Celebrations, joy, goal-setting – they all matter in the classrooms, especially when we aren’t physically sharing the same space. We are waist deep in Distance Learning – learning, autocorrecting, and figuring out how we teach new content, build classroom communities online, celebrate students’ successes, and encourage families.
Today we’re going to share and explore a few ways we can celebrate, encourage, and cheer-on our students. Again, these things can be celebrations AND they can also be just normal-every-day routines. As you are considering these ideas, they aren’t a measuring stick. Pick the ones that work for YOU, your students, and your situation. How can you tweak them to support your young learners? There is no right or wrong answer.
As I was curating ideas, I considered Distance Learning has evolved over the past few months, what routines are a natural part of our classrooms, and what is manageable (physically, emotional, and financially).
Tried & True
Distance Learning Celebrations
- Pick up the Phone: Who does your student value? Who would they want you to call to brag on them? An aunt, uncle, parent, another teacher in the building? Making a quick phone call is the perfect chance to bring joy to someone’s day AND allows the student to be bragged on twice – once when you call to ask who they would like you to share with and once when that special person brags.
- Snail Mail: From birthday greetings to “Way to Go!” To “I miss you!” everyone loves a bit of snail mail…even adults. Post cards and greeting cards are an inexpensive way to remind students you are proud of them, miss them, and notice any attempts they have made during distance learning (regardless of how “small” that may be.
Leveraging Classroom Traditions for Celebration
- Guest Readers: Guest Readers don’t have to end with distance learning. Asks students to pick an adult (or themselves) to share a favorite book aloud. It could be recorded and shared on Google classroom (honoring copyright) or FlipGrid, or shared during a class meeting. Two weekends ago I had the chance to share a favorite story and it was a blast!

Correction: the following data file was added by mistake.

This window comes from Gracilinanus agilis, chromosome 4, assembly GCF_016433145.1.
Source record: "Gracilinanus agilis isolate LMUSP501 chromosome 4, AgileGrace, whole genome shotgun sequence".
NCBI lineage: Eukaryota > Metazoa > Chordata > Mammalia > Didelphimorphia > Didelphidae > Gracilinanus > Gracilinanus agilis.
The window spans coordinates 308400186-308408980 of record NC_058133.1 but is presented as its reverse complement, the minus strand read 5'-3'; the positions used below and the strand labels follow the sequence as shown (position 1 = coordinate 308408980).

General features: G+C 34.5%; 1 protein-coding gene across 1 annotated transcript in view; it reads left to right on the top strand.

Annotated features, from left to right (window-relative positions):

- Lunch Bunch: You’re weekly Lunch Bunch group? Keep it going! Invite everyone OR make sure to lay the groundwork 1-2 weeks in advance so as many students have the chance to participate. Send reminders and encouragement through Remind, Dojo, phone calls, Google Classroom, and email. These are great times to check-in with students without the pressure of learning.
- Host a Virtual Party: Who doesn’t love a party? (Me, Catherine, silently raising my hand.) But really, whether it is a 15 minute dance party or a nice and simple PJ Party and Read Aloud, special occasions give students something to look forward to, and are a simple way to build community. Ideas for parties? Dance party, PJ Party, Silly Sock Party, Best Joke Party (everyone brings their best joke to share), Synonym Party, Scavenger Hunt Party (when students arrive assign them items to find in their living spaces – “Find something that could be described with the adjective “soft”, etc)
- Show & Share: Did some level-up in Lexia or finish their Distance Learning Work? Show and Share is the perfect way to celebrate. This is am ideal chance to embed some of your speaking & listening and writing skills. From sharing sentences with certain conjunctions, to telling a story with a beginning/middle/end, to supporting an opinion with reasons and evidence, Show and Share is a fun, approachable way to leverage students’ interests for opportunities to speak!
Making Home Visits During Distance Learning
Full disclosure – the two next ideas are going to be more time consuming, expensive, or labor-intensive. They also involve visiting or dropping-by students’ homes. SO, do what’s best, safest, and just right for you. Again, these aren’t a measuring sticking of Teacher “goodness”. NO THANK YOU KAREN.
- Host a Class Pet for a Week: If you class pet traditionally goes home with a Rock Star student, maybe it’s time for them to travel. By week, delivering your classroom’s stuffed friend is a perfect way to bring normalcy to your routine AND give students an authentic reason to write. Again, if you are doing this, check-in with your Principal. See what precautions, washing, and safety things we might need to consider.
Well, friends – there is no magic answer for celebrating students. We do know, though, that intentionality in setting goals, acknowledging wins, and encouraging growth matter. These are simple, small ways to communication to students and families – I see you. I appreciate you. You matter. Over the next few months as we continue to grow and learn through Distance Learning, let’s not forgotten about our student’s voices. The simple question – “How would you like to celebrate your success?” might offer some surprising answers.
For more information, reflections, and resources for distance learning…
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